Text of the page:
The Real Deal New York

Astoria waterfront development site trades for $26.5M

January 13, 2014 04:13PM
By Hiten Samtani

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From left: Arthur Mirante, 3-15 26th Avenue and Jon Epstein

From left: Arthur Mirante, 3-15 26th Avenue and Jon Epstein

Boris Aronov, co-developer of Tribeca’s 101 Leonard Street, has paid $26.5 million for a development site on the Astoria waterfront, according to city records filed Friday. The 160,000-square-foot lot at 3-15 26th Avenue was marketed last year for $80 million as being ripe for an 800,000-square-foot residential site, but it’s currently still zoned for manufacturing, and sources said that the low purchase price was due to uncertainty about when the site would be ready for a residential project.

The seller was Le Noble Lumber Company, according to public records, which purchased the site in 1984. Avison Young’s Jon Epstein, who represented Le Noble along with colleague Arthur Mirante, attributed the large gulf between the asking and selling price to the fact that Le Noble decide to sell the site “as-is,” rather than securing a zoning variance. This means Aronov will now have to handle that costly and time-consuming process if he wants to build apartments.

The site – which was featured in the 1992 sci-fi flop “Freejack,” which starred Rolling Stones legend Mick Jagger as a mercenary  – is currently home to a one-story building, but was once a lumber yard.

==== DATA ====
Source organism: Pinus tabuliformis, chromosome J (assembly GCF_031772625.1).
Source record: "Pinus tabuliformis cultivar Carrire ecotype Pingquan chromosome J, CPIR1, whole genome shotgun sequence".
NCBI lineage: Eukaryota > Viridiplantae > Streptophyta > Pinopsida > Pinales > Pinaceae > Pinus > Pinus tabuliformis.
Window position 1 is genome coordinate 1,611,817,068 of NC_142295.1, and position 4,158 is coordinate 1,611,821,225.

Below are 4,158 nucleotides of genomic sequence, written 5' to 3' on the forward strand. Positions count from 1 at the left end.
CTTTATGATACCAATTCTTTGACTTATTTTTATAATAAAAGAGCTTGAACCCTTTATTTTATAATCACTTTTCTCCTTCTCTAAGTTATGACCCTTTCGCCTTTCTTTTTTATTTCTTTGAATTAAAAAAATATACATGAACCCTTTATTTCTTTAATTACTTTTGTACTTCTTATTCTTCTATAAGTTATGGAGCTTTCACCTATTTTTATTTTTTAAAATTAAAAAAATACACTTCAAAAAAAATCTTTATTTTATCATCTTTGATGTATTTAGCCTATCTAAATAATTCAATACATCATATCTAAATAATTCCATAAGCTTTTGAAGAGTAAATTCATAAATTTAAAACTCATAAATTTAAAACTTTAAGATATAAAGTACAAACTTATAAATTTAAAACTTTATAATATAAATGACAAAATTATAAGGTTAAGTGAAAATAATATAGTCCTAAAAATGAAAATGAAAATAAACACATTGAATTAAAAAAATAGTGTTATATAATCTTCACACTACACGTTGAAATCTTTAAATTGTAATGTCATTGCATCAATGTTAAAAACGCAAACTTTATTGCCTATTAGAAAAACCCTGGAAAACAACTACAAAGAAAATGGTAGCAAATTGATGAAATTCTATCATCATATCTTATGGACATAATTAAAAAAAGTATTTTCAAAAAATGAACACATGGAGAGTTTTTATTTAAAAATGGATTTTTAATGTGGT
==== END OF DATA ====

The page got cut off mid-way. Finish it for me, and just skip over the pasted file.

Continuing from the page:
Representatives for Le Noble declined to comment. John Maltz of commercial brokerage Greiner-Maltz was handling leasing at the site, but declined to comment on the deal.

A source familiar with the deal said that despite multiple bidders, the property had no interim uses without infrastructure upgrade (which could take up to seven years) that could support a purchase price over $30 million. To make a residential project viable, the city would have to build infrastructure such as a connection to the main road and sewage, the source added. Le Noble came close to a deal with a major movie studio, the source said, but the site was too small for such a use.

Aronov partnered with Setai Fifth Avenue developer Bizzi & Partners at 101 Leonard Street, a 66-unit condo conversion where sales kicked off in July 2013, as The Real Deal reported. As of December, more than 85 percent of the units had been sold.

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